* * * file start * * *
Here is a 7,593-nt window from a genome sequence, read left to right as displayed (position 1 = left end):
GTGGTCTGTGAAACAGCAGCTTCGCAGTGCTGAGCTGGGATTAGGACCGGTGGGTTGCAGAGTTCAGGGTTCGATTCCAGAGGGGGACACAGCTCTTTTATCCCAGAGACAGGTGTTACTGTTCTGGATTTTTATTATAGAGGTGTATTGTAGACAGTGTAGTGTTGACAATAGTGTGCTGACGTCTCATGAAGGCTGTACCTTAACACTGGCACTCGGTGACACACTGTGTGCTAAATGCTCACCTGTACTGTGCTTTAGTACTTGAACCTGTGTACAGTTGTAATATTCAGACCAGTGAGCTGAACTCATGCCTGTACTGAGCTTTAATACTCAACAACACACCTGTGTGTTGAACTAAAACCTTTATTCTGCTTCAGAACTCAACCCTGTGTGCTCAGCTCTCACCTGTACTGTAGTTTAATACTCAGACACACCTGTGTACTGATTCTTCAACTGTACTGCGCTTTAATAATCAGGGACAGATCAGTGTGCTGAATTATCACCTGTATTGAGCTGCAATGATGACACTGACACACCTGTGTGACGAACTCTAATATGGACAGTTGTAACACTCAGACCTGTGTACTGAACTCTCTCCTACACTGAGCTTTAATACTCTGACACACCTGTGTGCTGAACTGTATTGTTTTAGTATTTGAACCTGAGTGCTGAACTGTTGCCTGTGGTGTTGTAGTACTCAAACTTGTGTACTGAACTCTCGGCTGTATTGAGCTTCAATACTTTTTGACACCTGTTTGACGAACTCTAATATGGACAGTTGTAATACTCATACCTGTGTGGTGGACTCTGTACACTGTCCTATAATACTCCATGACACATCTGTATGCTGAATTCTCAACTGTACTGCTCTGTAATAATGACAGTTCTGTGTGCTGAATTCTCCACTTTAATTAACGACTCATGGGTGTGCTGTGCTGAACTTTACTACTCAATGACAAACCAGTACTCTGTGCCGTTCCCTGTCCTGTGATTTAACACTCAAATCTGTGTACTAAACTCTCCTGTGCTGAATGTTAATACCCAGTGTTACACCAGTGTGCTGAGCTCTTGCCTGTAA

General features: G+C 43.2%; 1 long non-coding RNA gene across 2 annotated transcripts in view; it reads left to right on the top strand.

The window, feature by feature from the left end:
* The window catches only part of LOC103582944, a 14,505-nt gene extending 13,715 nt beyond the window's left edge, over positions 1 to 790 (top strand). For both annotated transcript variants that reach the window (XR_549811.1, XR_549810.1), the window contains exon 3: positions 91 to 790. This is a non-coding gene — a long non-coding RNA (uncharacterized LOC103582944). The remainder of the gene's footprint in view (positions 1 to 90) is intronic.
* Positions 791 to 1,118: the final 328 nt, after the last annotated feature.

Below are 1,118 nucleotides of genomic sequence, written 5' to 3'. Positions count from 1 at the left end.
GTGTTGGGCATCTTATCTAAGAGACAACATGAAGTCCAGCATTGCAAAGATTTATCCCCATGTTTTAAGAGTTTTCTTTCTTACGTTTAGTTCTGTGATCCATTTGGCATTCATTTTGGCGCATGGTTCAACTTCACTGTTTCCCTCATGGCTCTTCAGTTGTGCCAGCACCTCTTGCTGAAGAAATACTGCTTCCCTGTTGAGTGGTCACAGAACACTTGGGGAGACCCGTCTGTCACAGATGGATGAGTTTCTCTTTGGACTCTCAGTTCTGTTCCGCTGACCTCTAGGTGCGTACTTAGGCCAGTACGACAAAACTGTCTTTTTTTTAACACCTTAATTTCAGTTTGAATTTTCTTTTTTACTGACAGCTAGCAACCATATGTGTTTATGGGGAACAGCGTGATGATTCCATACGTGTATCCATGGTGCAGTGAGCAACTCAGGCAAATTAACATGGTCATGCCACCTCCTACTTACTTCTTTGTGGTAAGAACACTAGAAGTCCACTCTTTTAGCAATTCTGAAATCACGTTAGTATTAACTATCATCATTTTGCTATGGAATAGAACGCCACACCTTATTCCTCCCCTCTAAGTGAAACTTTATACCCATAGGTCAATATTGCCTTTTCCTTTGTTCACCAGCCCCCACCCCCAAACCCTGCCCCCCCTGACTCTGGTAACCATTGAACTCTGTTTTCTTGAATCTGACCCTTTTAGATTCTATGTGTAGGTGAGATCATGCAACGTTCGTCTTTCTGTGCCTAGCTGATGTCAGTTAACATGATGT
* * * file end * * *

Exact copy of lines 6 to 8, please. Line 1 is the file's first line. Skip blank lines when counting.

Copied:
* Positions 791 to 1,118: the final 328 nt, after the last annotated feature.

Below are 1,118 nucleotides of genomic sequence, written 5' to 3'. Positions count from 1 at the left end.
GTGTTGGGCATCTTATCTAAGAGACAACATGAAGTCCAGCATTGCAAAGATTTATCCCCATGTTTTAAGAGTTTTCTTTCTTACGTTTAGTTCTGTGATCCATTTGGCATTCATTTTGGCGCATGGTTCAACTTCACTGTTTCCCTCATGGCTCTTCAGTTGTGCCAGCACCTCTTGCTGAAGAAATACTGCTTCCCTGTTGAGTGGTCACAGAACACTTGGGGAGACCCGTCTGTCACAGATGGATGAGTTTCTCTTTGGACTCTCAGTTCTGTTCCGCTGACCTCTAGGTGCGTACTTAGGCCAGTACGACAAAACTGTCTTTTTTTTAACACCTTAATTTCAGTTTGAATTTTCTTTTTTACTGACAGCTAGCAACCATATGTGTTTATGGGGAACAGCGTGATGATTCCATACGTGTATCCATGGTGCAGTGAGCAACTCAGGCAAATTAACATGGTCATGCCACCTCCTACTTACTTCTTTGTGGTAAGAACACTAGAAGTCCACTCTTTTAGCAATTCTGAAATCACGTTAGTATTAACTATCATCATTTTGCTATGGAATAGAACGCCACACCTTATTCCTCCCCTCTAAGTGAAACTTTATACCCATAGGTCAATATTGCCTTTTCCTTTGTTCACCAGCCCCCACCCCCAAACCCTGCCCCCCCTGACTCTGGTAACCATTGAACTCTGTTTTCTTGAATCTGACCCTTTTAGATTCTATGTGTAGGTGAGATCATGCAACGTTCGTCTTTCTGTGCCTAGCTGATGTCAGTTAACATGATGT